Highlights

Aggregate expenditure shares from the interview portion of the 1982-83 expenditure survey (see "Notes on the data") are presented in tables 1 and 2. Consumer units are classified by income quintile, age of householder, and region. Among the salient findings:

* The lowest income quintile group accounted for 9 percent of total aggregate expenditures, less than half of the proportion of the population they represent. The highest income quintile's aggregate expenditure share for all items was 37 percent, which was almost twice their 20-percent proportion of the population.

* For the lowest quintile, which includes many student consumer units, the only items for which aggregate expenditure share approximated population share were rent and education.

* The aggregate food expenditure shares for the 25-to-34 and 35-to-44 age groups were nearly the same--23 percent and 24 percent, respectively--but the mean annual food expenditure of the older group was more than \$1,000 higher.

* More than a third of aggregate expenditures for rented dwellings were made by consumer units in the 25-to-34 age group.

* The group age 45 to 54 had the largest aggregate expenditure share for education, 30 percent, because many in this group are likely to be paying for children's college education.

* The group under age 25 had the lowest aggregate expenditure share for transportation, while the group 25 to 34 had the largest. It is between these age groups that vehicle ownership increased from 70 percent to 87 percent.

* As expected, the 65-and-over group had the largest aggregate expenditure share for health care. (See chart 1.)

* While the aggregate expenditure shares for the regions were generally about the same as their population shares, there were some noteworthy differences. For example, the West's aggregate expenditure share for rented dwellings was 9 percentage points above its population share.

* The West's aggregate expenditure share for fuels, utilities, and public services was 3 percentage points below its population share. This is because the West has a large proportion of renters whose rent payment includes utilities. (See chart 2.)

* Aggregate expenditure shares for public transportation were 7 percentage points above the population share in the West and 8 percentage points below the population share for the South. (Public transportation includes air-fares as well as mass transit.)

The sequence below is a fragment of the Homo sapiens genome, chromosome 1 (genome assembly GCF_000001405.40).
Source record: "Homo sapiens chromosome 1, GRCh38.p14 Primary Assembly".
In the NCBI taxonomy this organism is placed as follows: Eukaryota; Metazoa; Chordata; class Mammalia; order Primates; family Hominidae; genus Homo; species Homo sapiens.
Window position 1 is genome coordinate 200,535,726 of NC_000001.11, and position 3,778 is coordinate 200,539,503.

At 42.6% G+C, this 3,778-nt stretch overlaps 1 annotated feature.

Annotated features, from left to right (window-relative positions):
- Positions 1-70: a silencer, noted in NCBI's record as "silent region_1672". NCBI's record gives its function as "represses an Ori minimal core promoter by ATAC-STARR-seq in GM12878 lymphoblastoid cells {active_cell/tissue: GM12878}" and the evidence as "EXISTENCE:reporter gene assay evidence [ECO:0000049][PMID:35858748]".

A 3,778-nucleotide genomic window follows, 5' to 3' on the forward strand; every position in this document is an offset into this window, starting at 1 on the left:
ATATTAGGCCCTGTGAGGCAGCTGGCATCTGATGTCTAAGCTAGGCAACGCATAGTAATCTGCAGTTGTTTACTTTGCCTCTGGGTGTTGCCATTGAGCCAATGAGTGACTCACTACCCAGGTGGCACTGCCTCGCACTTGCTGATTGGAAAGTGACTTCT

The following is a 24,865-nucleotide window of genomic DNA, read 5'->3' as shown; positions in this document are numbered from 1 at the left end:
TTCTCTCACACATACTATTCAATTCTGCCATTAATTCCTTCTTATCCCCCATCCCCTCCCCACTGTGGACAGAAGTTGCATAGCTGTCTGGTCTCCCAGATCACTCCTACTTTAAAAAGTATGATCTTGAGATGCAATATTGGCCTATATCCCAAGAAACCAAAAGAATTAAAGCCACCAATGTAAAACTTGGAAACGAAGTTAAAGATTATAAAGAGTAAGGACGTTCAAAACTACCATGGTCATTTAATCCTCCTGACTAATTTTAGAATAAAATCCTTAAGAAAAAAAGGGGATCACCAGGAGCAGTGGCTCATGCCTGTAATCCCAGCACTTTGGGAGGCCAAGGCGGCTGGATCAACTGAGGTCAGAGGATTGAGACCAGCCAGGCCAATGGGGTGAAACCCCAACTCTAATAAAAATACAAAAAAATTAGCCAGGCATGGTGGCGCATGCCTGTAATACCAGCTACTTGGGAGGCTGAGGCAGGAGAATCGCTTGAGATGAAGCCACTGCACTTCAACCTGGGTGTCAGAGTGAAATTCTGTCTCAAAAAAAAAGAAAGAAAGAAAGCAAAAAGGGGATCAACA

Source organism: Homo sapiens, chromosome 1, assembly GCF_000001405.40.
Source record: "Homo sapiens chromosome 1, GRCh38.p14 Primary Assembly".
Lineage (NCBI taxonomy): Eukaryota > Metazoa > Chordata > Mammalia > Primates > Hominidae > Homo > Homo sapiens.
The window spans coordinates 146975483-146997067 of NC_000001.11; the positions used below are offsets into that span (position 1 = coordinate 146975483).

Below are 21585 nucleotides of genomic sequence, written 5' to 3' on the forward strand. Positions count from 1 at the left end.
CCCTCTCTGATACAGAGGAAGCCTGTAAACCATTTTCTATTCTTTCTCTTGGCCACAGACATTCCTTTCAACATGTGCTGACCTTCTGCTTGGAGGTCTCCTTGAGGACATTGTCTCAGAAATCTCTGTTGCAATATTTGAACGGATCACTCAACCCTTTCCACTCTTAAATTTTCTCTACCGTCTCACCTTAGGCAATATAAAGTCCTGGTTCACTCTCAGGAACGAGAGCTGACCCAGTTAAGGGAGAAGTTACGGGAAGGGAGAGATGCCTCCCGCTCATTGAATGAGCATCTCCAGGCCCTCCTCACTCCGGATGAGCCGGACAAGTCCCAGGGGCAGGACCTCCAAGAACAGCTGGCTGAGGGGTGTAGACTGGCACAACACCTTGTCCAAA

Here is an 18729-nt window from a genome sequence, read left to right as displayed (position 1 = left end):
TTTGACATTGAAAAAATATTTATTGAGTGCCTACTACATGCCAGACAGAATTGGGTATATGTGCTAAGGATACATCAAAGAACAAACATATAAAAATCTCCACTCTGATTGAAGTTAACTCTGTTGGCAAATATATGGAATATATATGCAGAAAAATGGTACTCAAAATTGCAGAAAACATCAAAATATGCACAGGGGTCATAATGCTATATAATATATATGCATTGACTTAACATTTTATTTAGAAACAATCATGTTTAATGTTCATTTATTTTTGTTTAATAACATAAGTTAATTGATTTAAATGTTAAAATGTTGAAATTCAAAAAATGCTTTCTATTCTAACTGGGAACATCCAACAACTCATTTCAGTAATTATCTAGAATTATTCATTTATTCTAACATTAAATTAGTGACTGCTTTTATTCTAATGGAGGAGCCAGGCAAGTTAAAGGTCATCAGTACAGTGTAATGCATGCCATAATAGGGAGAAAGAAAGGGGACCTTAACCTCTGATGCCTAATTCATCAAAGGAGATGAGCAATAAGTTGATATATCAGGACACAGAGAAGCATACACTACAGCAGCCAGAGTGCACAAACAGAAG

* The aggregate expenditure share for education in the Northeast was 7 percentage points above the population share, while the South's was 6 percentage points below. The Northeast had the largest proportion of student consumer units.

Notes on the data

Data for the Consumer Expenditure Survey are collected from a nationwide sample of households in the civilian noninstitutional population. The survey is conducted for the Bureau of Labor Statistics by the Bureau of the Census.

The continuing survey represents a major enhancement of a long-established program. The Bureau of Labor Statistics has been gathering information on spending patterns and living costs for nearly a century--since the Federal Government authorized such a survey in 1888-89. For the past half century, the survey has been part of the periodic revision of the Consumer Price Index, next slated for 1987.

The current survey incorporates major methodological improvements that were first used in the 1972-73 survey.

About 5,000 households in each of two independent samples are asked to participate in the survey. Households in one sample are asked to participate in a quarterly interview survey over a 12-month period. (Twenty percent of the sample for the interview survey is replaced each quarter.) The other sample is asked to keep a detailed record of expenses in the form of a diary for 2 consecutive weeks.

The expenditure data should be interpreted with care. The expenditures are averages for a sample of households in the group being analyzed, and as such are subject to both sampling and nonsampling errors.